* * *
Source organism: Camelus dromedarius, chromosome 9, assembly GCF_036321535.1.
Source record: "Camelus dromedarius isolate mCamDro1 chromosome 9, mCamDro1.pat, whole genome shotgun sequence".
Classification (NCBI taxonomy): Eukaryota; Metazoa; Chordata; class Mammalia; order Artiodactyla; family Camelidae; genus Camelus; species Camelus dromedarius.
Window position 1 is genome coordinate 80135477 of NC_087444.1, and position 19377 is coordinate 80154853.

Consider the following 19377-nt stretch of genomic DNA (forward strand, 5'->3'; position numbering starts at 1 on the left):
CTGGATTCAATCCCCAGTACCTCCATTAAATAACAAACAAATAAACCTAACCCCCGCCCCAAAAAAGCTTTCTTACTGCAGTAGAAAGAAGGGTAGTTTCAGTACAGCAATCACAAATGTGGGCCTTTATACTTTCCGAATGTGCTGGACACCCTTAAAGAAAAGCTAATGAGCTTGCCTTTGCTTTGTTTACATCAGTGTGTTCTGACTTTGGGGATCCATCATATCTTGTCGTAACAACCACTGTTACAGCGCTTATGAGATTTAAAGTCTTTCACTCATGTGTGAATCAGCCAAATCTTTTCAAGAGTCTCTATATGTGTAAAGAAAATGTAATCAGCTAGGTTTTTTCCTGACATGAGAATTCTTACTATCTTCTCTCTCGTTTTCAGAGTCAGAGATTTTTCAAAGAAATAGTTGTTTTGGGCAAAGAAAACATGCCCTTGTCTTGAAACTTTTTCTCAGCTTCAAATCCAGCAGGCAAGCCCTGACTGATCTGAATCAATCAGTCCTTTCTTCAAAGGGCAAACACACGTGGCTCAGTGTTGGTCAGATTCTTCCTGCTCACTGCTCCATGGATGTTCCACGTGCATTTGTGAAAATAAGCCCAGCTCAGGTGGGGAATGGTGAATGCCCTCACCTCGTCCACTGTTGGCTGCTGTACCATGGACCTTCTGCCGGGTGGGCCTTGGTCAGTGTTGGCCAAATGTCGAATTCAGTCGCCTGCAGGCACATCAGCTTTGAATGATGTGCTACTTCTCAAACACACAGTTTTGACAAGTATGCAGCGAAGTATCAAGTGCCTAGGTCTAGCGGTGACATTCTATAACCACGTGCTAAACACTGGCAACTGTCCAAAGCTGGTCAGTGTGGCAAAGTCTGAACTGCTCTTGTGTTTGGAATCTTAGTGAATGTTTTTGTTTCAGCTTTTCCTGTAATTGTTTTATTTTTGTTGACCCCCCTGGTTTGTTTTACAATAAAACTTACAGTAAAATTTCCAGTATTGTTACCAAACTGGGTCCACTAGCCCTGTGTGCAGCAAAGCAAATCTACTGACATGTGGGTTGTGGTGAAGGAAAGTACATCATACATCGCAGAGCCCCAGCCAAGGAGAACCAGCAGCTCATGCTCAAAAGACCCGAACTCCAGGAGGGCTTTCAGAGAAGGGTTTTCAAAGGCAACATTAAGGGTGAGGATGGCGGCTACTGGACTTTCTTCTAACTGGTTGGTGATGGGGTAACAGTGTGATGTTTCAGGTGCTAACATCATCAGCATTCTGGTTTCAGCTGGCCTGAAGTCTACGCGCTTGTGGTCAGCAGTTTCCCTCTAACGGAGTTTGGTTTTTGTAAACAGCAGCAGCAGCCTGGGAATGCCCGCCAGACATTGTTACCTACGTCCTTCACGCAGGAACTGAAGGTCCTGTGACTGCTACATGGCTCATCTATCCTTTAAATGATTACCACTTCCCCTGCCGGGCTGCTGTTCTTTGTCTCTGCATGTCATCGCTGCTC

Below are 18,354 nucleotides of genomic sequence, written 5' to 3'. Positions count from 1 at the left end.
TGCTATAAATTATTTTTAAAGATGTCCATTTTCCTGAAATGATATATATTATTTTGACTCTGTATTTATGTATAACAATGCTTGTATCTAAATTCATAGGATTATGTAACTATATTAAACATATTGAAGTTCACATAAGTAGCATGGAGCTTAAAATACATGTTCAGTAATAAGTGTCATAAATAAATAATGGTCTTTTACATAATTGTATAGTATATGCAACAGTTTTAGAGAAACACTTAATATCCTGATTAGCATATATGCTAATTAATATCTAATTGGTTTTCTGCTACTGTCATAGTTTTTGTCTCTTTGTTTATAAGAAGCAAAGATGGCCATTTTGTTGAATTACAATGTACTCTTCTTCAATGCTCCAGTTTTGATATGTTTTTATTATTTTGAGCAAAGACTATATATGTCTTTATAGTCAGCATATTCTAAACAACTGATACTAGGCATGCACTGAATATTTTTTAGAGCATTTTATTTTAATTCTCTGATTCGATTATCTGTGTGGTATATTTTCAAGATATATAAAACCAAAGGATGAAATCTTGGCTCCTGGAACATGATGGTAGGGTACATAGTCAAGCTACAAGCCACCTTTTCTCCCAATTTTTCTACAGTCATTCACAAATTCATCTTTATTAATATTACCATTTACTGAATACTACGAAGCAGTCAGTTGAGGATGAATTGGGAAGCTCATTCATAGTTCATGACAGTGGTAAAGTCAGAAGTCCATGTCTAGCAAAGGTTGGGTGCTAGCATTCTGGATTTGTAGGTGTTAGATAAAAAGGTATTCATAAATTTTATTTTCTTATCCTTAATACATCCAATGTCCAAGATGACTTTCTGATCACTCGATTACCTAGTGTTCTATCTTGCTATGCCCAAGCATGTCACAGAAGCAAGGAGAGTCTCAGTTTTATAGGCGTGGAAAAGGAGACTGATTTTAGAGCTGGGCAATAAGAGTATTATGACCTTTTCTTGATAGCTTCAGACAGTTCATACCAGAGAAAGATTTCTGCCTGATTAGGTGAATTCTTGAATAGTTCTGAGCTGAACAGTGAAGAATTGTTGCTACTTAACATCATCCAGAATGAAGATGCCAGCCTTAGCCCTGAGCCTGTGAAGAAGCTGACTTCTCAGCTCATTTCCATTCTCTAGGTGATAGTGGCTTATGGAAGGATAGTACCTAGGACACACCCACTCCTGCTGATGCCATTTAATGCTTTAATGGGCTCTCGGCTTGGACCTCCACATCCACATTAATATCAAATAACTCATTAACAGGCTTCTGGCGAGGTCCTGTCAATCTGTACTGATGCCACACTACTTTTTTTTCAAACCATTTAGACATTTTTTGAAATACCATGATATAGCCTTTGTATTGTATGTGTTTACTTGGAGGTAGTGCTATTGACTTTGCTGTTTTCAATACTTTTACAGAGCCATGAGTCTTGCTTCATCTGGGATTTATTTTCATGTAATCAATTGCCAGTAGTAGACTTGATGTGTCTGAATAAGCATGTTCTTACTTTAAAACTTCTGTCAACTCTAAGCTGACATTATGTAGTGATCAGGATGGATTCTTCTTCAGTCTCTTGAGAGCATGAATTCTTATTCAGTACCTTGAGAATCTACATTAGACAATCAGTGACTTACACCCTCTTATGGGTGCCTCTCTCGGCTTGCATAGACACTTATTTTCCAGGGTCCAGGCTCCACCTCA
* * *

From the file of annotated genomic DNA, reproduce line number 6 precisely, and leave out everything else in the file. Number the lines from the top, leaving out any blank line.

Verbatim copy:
CTGGATTCAATCCCCAGTACCTCCATTAAATAACAAACAAATAAACCTAACCCCCGCCCCAAAAAAGCTTTCTTACTGCAGTAGAAAGAAGGGTAGTTTCAGTACAGCAATCACAAATGTGGGCCTTTATACTTTCCGAATGTGCTGGACACCCTTAAAGAAAAGCTAATGAGCTTGCCTTTGCTTTGTTTACATCAGTGTGTTCTGACTTTGGGGATCCATCATATCTTGTCGTAACAACCACTGTTACAGCGCTTATGAGATTTAAAGTCTTTCACTCATGTGTGAATCAGCCAAATCTTTTCAAGAGTCTCTATATGTGTAAAGAAAATGTAATCAGCTAGGTTTTTTCCTGACATGAGAATTCTTACTATCTTCTCTCTCGTTTTCAGAGTCAGAGATTTTTCAAAGAAATAGTTGTTTTGGGCAAAGAAAACATGCCCTTGTCTTGAAACTTTTTCTCAGCTTCAAATCCAGCAGGCAAGCCCTGACTGATCTGAATCAATCAGTCCTTTCTTCAAAGGGCAAACACACGTGGCTCAGTGTTGGTCAGATTCTTCCTGCTCACTGCTCCATGGATGTTCCACGTGCATTTGTGAAAATAAGCCCAGCTCAGGTGGGGAATGGTGAATGCCCTCACCTCGTCCACTGTTGGCTGCTGTACCATGGACCTTCTGCCGGGTGGGCCTTGGTCAGTGTTGGCCAAATGTCGAATTCAGTCGCCTGCAGGCACATCAGCTTTGAATGATGTGCTACTTCTCAAACACACAGTTTTGACAAGTATGCAGCGAAGTATCAAGTGCCTAGGTCTAGCGGTGACATTCTATAACCACGTGCTAAACACTGGCAACTGTCCAAAGCTGGTCAGTGTGGCAAAGTCTGAACTGCTCTTGTGTTTGGAATCTTAGTGAATGTTTTTGTTTCAGCTTTTCCTGTAATTGTTTTATTTTTGTTGACCCCCCTGGTTTGTTTTACAATAAAACTTACAGTAAAATTTCCAGTATTGTTACCAAACTGGGTCCACTAGCCCTGTGTGCAGCAAAGCAAATCTACTGACATGTGGGTTGTGGTGAAGGAAAGTACATCATACATCGCAGAGCCCCAGCCAAGGAGAACCAGCAGCTCATGCTCAAAAGACCCGAACTCCAGGAGGGCTTTCAGAGAAGGGTTTTCAAAGGCAACATTAAGGGTGAGGATGGCGGCTACTGGACTTTCTTCTAACTGGTTGGTGATGGGGTAACAGTGTGATGTTTCAGGTGCTAACATCATCAGCATTCTGGTTTCAGCTGGCCTGAAGTCTACGCGCTTGTGGTCAGCAGTTTCCCTCTAACGGAGTTTGGTTTTTGTAAACAGCAGCAGCAGCCTGGGAATGCCCGCCAGACATTGTTACCTACGTCCTTCACGCAGGAACTGAAGGTCCTGTGACTGCTACATGGCTCATCTATCCTTTAAATGATTACCACTTCCCCTGCCGGGCTGCTGTTCTTTGTCTCTGCATGTCATCGCTGCTC